LOS ANGELES -- As the Dodgers lost game after game last week on a disastrous road trip that started with eight straight defeats, Los Angeles could always point to its cushy September schedule as reason enough to stay optimistic about its postseason chances. The Dodgers' September slate includes nine games against the last-place Padres, and that could be a good thing after Los Angeles finished off a three-game sweep of San Diego with a 6-4 victory on Wednesday at Dodger Stadium. The win pulled the Dodgers to 1 1/2 games behind the first-place D-backs in the NL West. "We're trying to build," said Dodgers manager Joe Torre. "We dug ourselves a little bit of a hole last week, and right now we're on our way to hopefully getting our ballclub back the way we need to be. We're playing obviously an important series this weekend, and I thought it was important that we didn't look ahead to that series."
The Dodgers may have fallen victim to looking ahead to a showdown at first-place Arizona last week while losing three straight at Washington, the club with the worst record in the National League at the time. But they took care of the Padres three straight times, something Arizona did not do last week in San Diego. Now the Dodgers enter this weekend's series against the D-backs with the momentum of winning five in a row after losing seven straight entering last weekend's set. "We just had to go through it," third baseman Casey Blake said of the losing streak. "We became closer as a team. Hopefully everyone in here is better because of it." The Dodgers infield is certainly hitting better than last week, which could be seen as surprising since Angel Berroa and Blake DeWitt have supplanted Nomar Garciaparra and Jeff Kent at shortstop and second base while Garciaparra takes a week of rest and Kent recovers from knee surgery. Along with Blake, the middle infield of Berroa and DeWitt flashed the type of power Garciaparra and Kent are better known for, knocking out back-to-back homers in the fourth, the first time the Dodgers have done that all season. When Blake -- batting cleanup for the first time with the Dodgers -- added a solo homer in the seventh, it made for quite an evening for Los Angeles' infield. "It was a great moment," Torre said. "You have the third baseman, the shortstop and the second baseman all hitting home runs on the same night, and that's pretty good where we don't always count on Manny [Ramirez] to do something, or James Loney, for that matter." Berroa, who doubled and scored earlier in the game, could not remember the last time he homered, because it came back on Sept. 25, 2006, when he played for the Royals. His teammates pushed him out for a curtain call after first shunning him in jest when he got back to the dugout. "It felt great because I was out for at least two years," Berroa said. "Now I'm back. I'm getting my swing back, and that's what it is -- coming to the ballpark, working hard, and we'll see what happens. I feel good because I helped my team." DeWitt returned to the Majors last week and immediately moved into a new position after starting the year as Los Angeles' third baseman. He's now homered on consecutive nights after going 47 straight games without a long ball. Blake, meanwhile, hit his third homer in his last four games, providing the Dodgers with balance throughout the lineup. The homers made a winner out of Hiroki Kuroda (8-10), who was supported by 3 2/3 innings of scoreless relief after he gave up four runs on 10 hits in 5 1/3 innings. "That's a change for Kuroda, who has made 16 quality starts but has just eight wins to show for it because of a lack of support from his offense and the bullpen. Torre described Kuroda's performance as inconsistent on an evening he mostly worked in and out of trouble but got burned during the three-run fourth. "One inning he goes out there and seems to dominate with a very aggressive style, and then it just looked like he was sort of tentative and trying to make perfect pitches," Torre said. "It seems when he gets a little momentum going he's really good, and then other times when he can't make the pitch he intends to make he seems to get frustrated." After taking care of business against the Padres, the Dodgers have returned to the .500 mark they've hovered around all season. Although the Dodgers have hopes of eventually leaving that mark in the dust, they'll certainly take it after their season threatened to spiral out of control last week.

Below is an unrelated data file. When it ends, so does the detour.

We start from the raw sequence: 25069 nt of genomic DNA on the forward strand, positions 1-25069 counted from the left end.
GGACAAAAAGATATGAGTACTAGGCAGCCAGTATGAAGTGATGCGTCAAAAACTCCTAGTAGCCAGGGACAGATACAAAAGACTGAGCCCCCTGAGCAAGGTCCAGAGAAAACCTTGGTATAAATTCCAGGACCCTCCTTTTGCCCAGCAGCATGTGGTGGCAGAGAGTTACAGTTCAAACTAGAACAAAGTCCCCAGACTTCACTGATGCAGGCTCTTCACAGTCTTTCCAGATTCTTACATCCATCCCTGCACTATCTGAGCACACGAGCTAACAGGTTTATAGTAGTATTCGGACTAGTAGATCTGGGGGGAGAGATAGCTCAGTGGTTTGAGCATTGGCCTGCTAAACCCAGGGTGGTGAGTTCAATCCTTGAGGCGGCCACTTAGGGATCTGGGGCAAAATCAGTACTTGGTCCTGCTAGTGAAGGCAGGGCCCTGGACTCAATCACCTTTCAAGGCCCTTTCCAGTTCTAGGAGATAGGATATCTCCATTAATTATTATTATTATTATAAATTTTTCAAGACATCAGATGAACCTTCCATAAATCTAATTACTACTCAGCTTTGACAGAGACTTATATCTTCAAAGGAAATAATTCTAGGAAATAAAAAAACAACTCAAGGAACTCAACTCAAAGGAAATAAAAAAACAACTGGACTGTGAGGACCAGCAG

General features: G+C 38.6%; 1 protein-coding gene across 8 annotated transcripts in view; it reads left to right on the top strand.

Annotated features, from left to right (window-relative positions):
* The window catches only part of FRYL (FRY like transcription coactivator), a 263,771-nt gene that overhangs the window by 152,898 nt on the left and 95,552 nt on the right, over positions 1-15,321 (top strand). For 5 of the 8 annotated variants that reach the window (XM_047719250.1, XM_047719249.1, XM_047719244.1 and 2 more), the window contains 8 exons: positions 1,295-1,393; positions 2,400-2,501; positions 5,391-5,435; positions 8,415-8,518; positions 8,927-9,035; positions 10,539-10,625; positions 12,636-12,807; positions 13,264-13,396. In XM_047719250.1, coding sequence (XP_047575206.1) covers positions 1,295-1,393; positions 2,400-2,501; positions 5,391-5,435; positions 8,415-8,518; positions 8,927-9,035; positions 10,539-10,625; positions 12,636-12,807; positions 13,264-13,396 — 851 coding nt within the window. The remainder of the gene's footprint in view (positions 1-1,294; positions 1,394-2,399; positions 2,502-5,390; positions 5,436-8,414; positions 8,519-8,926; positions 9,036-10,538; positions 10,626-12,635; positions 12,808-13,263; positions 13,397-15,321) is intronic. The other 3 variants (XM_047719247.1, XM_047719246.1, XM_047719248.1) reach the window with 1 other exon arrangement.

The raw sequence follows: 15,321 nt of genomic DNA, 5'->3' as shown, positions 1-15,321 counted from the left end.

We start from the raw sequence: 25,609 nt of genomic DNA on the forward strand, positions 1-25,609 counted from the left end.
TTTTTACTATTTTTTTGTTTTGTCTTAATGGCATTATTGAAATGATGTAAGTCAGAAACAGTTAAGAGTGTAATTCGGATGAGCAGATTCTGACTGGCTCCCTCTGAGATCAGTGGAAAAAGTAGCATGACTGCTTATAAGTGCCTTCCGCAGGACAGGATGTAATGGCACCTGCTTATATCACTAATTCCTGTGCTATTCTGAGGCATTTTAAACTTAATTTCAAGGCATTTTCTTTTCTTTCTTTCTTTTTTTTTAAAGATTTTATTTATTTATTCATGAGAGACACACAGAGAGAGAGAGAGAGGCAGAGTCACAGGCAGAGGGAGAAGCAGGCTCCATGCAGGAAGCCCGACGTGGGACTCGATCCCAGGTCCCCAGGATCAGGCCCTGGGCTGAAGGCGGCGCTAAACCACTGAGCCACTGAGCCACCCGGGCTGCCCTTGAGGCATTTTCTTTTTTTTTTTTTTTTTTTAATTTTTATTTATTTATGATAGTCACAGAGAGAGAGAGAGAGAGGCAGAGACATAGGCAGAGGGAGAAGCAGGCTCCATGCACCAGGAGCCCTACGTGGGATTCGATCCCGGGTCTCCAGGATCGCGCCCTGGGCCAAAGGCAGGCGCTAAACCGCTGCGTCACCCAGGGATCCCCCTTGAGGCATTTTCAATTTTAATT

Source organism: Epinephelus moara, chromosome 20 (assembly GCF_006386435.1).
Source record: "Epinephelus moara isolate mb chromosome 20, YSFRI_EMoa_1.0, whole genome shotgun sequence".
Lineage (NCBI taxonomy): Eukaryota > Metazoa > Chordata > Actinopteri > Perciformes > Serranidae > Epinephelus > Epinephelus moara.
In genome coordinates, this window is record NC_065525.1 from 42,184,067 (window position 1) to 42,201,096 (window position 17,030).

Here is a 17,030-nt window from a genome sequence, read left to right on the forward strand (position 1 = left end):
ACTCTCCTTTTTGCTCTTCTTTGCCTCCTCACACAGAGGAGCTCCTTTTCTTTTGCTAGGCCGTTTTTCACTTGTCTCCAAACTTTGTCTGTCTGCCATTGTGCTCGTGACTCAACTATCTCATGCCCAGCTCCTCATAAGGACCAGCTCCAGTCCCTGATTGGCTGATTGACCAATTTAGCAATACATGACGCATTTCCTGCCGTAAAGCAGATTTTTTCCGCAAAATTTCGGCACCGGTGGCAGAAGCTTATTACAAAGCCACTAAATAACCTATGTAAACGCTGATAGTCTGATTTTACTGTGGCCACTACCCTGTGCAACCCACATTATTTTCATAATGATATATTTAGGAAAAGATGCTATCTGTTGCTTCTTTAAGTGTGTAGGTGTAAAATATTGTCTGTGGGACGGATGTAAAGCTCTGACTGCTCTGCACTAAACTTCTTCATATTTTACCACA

Michael Schwartz is an associate reporter for MLB.com. This story was not subject to the approval of Major League Baseball or its clubs.